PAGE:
Honesty and Plastic Surgery

Plastic Surgeon Serving Indianapolis, Indiana


Every plastic surgeon has a philosophy about how he or she will care for patients and this philosophy will directly affect you the patient. Somewhere in the background of every consultation with a new patient, a plastic surgeon must decide if he will tell the patient what she wants to hear or what she needs to know. If I were to poll any number of plastic surgeons and ask how this issue should be addressed, the answer would be: "Tell her what she needs to know?" After all, it's the only honest thing to do.

Yet every day consultations are being conducted in plastic surgeons' office in which exactly the opposite is occurring. Plastic surgeons, not to mention those from other specialties claiming to be plastic surgeons, are promising their patients beauty, sex appeal, the perfect body and more. And patients are taking it in faster than food at the state fair. If another surgeon can't make the same promise, it's only because he is not as skillful or talented. Fortunately, this is a small minority I'm describing but it happens often enough that you cannot afford to disregard the possibility.

Why does this have to happen in the first place? At best it will lead to disappointment and at worst it might spiral into a nightmare for everyone involved. At some point along the way Michael Jackson's plastic surgeon needed to say, "You know, Mike, I think we're getting a little carried away here." Maybe he did.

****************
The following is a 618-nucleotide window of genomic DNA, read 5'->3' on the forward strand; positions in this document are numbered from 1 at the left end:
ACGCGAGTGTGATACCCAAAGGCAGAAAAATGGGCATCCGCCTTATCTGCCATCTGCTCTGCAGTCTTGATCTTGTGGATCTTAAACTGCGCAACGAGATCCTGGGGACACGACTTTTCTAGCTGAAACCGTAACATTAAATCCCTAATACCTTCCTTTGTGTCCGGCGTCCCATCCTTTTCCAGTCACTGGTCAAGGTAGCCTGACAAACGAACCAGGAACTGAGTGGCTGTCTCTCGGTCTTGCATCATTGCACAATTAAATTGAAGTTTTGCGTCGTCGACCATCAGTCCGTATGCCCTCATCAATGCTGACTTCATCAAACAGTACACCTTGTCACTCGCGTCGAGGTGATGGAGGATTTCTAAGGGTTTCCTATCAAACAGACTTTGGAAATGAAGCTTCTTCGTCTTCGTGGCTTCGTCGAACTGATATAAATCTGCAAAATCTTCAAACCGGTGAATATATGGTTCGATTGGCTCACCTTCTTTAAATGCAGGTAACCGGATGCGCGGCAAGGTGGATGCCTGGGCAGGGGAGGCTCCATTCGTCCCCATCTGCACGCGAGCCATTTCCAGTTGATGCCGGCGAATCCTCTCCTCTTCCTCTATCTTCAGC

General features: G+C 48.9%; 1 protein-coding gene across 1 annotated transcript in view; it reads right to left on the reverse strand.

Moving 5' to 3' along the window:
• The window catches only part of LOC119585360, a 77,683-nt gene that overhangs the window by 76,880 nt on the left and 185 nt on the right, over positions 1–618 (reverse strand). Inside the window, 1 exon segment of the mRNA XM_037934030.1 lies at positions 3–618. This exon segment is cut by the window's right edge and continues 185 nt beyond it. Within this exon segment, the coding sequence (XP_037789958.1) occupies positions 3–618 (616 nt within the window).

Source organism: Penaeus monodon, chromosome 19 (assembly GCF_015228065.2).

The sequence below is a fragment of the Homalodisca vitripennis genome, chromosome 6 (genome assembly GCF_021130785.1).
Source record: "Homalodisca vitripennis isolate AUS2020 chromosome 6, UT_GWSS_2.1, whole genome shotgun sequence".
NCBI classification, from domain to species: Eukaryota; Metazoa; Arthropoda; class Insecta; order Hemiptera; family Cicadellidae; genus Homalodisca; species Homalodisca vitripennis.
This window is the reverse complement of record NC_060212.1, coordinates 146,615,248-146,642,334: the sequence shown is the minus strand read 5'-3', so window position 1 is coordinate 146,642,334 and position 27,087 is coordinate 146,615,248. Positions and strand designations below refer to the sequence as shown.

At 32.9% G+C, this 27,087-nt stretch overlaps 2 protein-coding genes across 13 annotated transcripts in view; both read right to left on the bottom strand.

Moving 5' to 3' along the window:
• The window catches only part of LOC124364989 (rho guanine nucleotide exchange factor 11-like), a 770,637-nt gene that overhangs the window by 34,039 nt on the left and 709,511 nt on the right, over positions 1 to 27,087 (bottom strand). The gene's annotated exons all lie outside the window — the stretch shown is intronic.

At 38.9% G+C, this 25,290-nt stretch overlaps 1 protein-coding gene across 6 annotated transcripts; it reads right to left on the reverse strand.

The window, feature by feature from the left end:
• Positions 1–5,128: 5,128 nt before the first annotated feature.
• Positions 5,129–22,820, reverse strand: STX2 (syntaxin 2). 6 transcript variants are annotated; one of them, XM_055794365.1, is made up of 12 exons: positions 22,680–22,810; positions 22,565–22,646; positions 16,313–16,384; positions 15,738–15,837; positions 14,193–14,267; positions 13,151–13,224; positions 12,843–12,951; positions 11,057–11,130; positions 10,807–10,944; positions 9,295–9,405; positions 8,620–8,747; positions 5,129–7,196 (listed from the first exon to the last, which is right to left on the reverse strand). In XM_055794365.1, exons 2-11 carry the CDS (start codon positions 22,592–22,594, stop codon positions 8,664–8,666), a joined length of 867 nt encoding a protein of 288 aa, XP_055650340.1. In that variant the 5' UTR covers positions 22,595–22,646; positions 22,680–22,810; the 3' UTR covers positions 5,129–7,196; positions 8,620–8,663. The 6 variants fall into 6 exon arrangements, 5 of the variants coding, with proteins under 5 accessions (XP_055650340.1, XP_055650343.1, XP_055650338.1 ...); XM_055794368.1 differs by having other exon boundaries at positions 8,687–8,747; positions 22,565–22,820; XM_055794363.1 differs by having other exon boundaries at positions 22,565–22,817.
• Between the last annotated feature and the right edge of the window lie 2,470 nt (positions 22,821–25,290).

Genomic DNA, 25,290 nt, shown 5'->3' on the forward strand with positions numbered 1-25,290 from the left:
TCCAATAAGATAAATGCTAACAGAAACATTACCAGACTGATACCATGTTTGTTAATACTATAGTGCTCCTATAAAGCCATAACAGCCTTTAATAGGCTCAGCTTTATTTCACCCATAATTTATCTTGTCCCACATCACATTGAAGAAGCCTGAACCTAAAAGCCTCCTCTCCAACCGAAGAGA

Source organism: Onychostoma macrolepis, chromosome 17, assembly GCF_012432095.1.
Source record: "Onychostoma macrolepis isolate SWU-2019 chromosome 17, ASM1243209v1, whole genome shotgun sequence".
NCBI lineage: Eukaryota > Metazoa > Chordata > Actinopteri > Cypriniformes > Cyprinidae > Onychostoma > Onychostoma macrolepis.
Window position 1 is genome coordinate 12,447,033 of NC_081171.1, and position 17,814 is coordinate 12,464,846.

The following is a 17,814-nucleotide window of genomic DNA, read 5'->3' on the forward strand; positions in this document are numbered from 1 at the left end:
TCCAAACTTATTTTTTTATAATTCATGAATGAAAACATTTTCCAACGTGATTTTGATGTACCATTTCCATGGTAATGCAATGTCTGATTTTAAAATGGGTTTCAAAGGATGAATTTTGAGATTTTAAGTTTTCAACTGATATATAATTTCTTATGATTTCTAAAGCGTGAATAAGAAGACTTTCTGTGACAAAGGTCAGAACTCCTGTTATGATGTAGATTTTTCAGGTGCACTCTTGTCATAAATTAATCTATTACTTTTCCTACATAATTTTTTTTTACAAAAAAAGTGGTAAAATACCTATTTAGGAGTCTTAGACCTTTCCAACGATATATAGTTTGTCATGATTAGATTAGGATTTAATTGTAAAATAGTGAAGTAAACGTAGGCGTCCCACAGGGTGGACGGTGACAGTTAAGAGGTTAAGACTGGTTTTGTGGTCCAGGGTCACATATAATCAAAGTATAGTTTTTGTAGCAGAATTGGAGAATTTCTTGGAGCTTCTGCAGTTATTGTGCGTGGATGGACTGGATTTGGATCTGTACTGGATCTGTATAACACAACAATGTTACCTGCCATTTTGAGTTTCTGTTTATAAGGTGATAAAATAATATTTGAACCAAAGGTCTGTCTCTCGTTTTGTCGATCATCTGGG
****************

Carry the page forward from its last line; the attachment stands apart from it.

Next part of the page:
One unfortunate reason that this happens is supply and demand. The supply of practitioners anxious to be your plastic surgeon far exceeds the demand. Every one of us is under pressure to be positive, to be optimistic and to be the surgeon who can get the job done. It takes a great deal of resolve to sit there and talk about having realistic expectations and the limitations of plastic surgery, not to mention the complications.

This is not an excuse but it is a challenge. Every day the overwhelming majority of plastic surgeons meet this challenge, but some do not. And that's where it gets tricky. I do believe that people place trust in a plastic surgeon and want to hear the truth about themselves, even if it hurts a little. But they also want the truth about their bodies (their potential bodies) to be good news. So, in the end, some people want to hear what they want to hear.

The solution to all of this is an easy one, in theory at least: an honest consultation. So if you are in a consultation and you are hearing about limitations and risks as well as the benefits of plastic surgery, you are probably in the right place.